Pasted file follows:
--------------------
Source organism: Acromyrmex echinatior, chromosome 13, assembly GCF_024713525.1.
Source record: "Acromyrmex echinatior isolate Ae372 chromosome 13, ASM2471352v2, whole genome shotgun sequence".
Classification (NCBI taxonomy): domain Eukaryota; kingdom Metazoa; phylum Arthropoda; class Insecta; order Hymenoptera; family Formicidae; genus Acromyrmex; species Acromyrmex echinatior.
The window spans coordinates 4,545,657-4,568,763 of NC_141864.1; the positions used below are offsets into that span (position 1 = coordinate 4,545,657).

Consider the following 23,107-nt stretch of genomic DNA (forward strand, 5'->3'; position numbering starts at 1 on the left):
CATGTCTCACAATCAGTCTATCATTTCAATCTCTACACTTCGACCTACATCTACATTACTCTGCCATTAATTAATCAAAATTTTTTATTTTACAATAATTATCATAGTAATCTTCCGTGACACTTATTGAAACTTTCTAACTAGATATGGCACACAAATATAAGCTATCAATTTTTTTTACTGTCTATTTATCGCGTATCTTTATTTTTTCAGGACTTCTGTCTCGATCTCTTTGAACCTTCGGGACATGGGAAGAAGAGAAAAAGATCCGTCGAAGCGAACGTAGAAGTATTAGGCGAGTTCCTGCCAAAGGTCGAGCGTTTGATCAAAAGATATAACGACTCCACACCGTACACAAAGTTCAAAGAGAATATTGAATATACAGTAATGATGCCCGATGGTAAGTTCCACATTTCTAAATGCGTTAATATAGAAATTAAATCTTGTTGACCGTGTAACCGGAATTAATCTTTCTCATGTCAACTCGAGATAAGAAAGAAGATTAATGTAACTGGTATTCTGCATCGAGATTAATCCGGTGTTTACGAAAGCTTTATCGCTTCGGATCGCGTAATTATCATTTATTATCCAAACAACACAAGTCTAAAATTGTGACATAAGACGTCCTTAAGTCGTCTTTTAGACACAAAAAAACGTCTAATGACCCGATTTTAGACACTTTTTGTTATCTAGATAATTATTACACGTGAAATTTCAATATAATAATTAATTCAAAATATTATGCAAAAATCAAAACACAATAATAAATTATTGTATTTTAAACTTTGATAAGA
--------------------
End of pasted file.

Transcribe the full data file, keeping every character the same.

Source organism: Acromyrmex echinatior, chromosome 13, assembly GCF_024713525.1.
Source record: "Acromyrmex echinatior isolate Ae372 chromosome 13, ASM2471352v2, whole genome shotgun sequence".
Classification (NCBI taxonomy): domain Eukaryota; kingdom Metazoa; phylum Arthropoda; class Insecta; order Hymenoptera; family Formicidae; genus Acromyrmex; species Acromyrmex echinatior.
The window spans coordinates 4,545,657-4,568,763 of NC_141864.1; the positions used below are offsets into that span (position 1 = coordinate 4,545,657).

Consider the following 23,107-nt stretch of genomic DNA (forward strand, 5'->3'; position numbering starts at 1 on the left):
CATGTCTCACAATCAGTCTATCATTTCAATCTCTACACTTCGACCTACATCTACATTACTCTGCCATTAATTAATCAAAATTTTTTATTTTACAATAATTATCATAGTAATCTTCCGTGACACTTATTGAAACTTTCTAACTAGATATGGCACACAAATATAAGCTATCAATTTTTTTTACTGTCTATTTATCGCGTATCTTTATTTTTTCAGGACTTCTGTCTCGATCTCTTTGAACCTTCGGGACATGGGAAGAAGAGAAAAAGATCCGTCGAAGCGAACGTAGAAGTATTAGGCGAGTTCCTGCCAAAGGTCGAGCGTTTGATCAAAAGATATAACGACTCCACACCGTACACAAAGTTCAAAGAGAATATTGAATATACAGTAATGATGCCCGATGGTAAGTTCCACATTTCTAAATGCGTTAATATAGAAATTAAATCTTGTTGACCGTGTAACCGGAATTAATCTTTCTCATGTCAACTCGAGATAAGAAAGAAGATTAATGTAACTGGTATTCTGCATCGAGATTAATCCGGTGTTTACGAAAGCTTTATCGCTTCGGATCGCGTAATTATCATTTATTATCCAAACAACACAAGTCTAAAATTGTGACATAAGACGTCCTTAAGTCGTCTTTTAGACACAAAAAAACGTCTAATGACCCGATTTTAGACACTTTTTGTTATCTAGATAATTATTACACGTGAAATTTCAATATAATAATTAATTCAAAATATTATGCAAAAATCAAAACACAATAATAAATTATTGTATTTTAAACTTTGATAAGA